Google Autocomplete: Testing the Pulse of the Nation?

For a while now I’ve been pretty interested in seeing Google as a sort of crude polling tool.  When you’re logged out of Google accounts, Google’s autocomplete offers search suggestions using an algorithm based on the popularity of search terms and user’s activities.  It’s interesting to see what kind of suggestions pop up for political (or maybe more abstract human psychological) searches.  Obviously this shouldn’t be seen as a precise tool for gauging public opinion, but it does offer some compelling results for consideration.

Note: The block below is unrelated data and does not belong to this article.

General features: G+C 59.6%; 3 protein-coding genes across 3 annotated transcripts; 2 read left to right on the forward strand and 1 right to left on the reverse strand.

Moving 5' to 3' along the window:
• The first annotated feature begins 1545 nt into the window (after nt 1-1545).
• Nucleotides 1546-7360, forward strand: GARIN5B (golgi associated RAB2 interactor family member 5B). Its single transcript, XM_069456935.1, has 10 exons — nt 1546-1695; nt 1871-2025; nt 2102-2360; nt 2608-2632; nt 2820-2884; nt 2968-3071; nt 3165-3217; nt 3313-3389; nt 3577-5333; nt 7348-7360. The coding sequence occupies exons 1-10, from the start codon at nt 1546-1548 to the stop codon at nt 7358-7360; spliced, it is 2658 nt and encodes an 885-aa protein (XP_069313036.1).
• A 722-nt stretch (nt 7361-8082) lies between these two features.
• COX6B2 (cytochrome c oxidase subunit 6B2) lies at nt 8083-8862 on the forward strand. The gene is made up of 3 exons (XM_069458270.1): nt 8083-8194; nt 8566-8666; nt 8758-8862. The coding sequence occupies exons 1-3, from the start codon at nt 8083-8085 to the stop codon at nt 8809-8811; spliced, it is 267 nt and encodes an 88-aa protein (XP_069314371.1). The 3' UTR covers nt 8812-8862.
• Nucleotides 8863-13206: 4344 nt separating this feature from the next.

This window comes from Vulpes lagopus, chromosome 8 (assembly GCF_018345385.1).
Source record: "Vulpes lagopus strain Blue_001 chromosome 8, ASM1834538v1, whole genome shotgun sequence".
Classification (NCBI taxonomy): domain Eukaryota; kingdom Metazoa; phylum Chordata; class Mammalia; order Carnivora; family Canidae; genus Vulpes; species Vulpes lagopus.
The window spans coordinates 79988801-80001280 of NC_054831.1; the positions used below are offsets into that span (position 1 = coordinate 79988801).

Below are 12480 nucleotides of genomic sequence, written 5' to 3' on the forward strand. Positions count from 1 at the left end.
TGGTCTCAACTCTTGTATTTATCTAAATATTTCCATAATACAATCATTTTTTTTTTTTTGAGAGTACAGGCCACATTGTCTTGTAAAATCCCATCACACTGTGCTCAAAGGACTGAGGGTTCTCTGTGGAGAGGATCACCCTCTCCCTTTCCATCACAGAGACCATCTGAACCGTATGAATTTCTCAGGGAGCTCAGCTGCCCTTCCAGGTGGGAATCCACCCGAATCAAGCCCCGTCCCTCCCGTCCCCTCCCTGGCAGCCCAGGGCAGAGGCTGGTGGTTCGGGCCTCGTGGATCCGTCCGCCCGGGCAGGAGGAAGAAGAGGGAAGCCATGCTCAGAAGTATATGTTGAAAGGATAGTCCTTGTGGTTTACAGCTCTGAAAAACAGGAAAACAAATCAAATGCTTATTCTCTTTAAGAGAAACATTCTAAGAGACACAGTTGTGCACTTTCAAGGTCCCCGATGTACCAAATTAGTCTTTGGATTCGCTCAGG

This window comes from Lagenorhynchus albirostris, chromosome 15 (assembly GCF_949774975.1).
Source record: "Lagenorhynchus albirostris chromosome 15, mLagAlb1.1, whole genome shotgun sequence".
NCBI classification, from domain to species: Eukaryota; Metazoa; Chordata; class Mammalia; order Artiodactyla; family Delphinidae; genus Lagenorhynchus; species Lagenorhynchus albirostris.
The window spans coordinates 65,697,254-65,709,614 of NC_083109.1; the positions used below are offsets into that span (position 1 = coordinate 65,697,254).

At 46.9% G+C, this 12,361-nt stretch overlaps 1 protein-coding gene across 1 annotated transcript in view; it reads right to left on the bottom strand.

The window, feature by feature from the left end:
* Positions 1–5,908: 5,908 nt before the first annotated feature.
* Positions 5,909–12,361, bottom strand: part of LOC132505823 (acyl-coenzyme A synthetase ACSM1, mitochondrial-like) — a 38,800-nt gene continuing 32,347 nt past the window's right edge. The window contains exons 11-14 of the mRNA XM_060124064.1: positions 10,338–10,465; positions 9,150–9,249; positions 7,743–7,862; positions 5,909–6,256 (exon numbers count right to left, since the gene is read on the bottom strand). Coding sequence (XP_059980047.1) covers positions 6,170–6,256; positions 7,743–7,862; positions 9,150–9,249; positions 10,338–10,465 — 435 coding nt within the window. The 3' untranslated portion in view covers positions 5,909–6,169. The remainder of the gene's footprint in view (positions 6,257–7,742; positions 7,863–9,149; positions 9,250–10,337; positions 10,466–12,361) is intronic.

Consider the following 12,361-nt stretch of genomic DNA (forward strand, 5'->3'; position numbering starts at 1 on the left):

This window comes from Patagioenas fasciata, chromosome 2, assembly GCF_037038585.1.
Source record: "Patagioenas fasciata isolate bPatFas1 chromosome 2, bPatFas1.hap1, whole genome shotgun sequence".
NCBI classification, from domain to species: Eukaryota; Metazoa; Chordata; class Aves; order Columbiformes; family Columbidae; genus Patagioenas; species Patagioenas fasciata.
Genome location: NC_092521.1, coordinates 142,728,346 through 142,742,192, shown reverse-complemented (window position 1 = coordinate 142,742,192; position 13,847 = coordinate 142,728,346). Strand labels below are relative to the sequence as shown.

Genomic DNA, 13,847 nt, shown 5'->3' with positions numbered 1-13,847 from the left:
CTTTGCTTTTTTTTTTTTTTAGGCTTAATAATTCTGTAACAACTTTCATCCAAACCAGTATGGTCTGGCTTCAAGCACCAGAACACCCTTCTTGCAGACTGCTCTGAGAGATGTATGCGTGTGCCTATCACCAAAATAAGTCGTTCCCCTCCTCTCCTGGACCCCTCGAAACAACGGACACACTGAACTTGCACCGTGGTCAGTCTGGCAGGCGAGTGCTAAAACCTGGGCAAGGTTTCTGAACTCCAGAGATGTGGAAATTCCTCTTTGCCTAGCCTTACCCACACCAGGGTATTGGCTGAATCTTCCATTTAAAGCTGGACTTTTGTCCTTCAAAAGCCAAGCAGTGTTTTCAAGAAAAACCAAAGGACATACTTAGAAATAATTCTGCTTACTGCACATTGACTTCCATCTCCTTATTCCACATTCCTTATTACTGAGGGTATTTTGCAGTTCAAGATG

For example, if you search for “Scott Walker is” you get these suggestions:


So these are the top five most common Google queries for “Scott Walker is.” Notice that “Governor of Wisconsin” doesn’t come up.

Some interesting results come from running searches for “America,” “the US government,”  and “Republicans.”


Looking at these search results paints a picture of the US government’s legitimacy wobbling on the head of a needle.  It’s kind of exciting if you think about it.

Also interesting to consider are the mixed results when you search for “capitalism,” and “socialism.”

Some searches raise some disturbing suggestions,

You can also get a sense of the psychology of Americans which is disappointing and also kind of strange.

And this one is just kind of fun,

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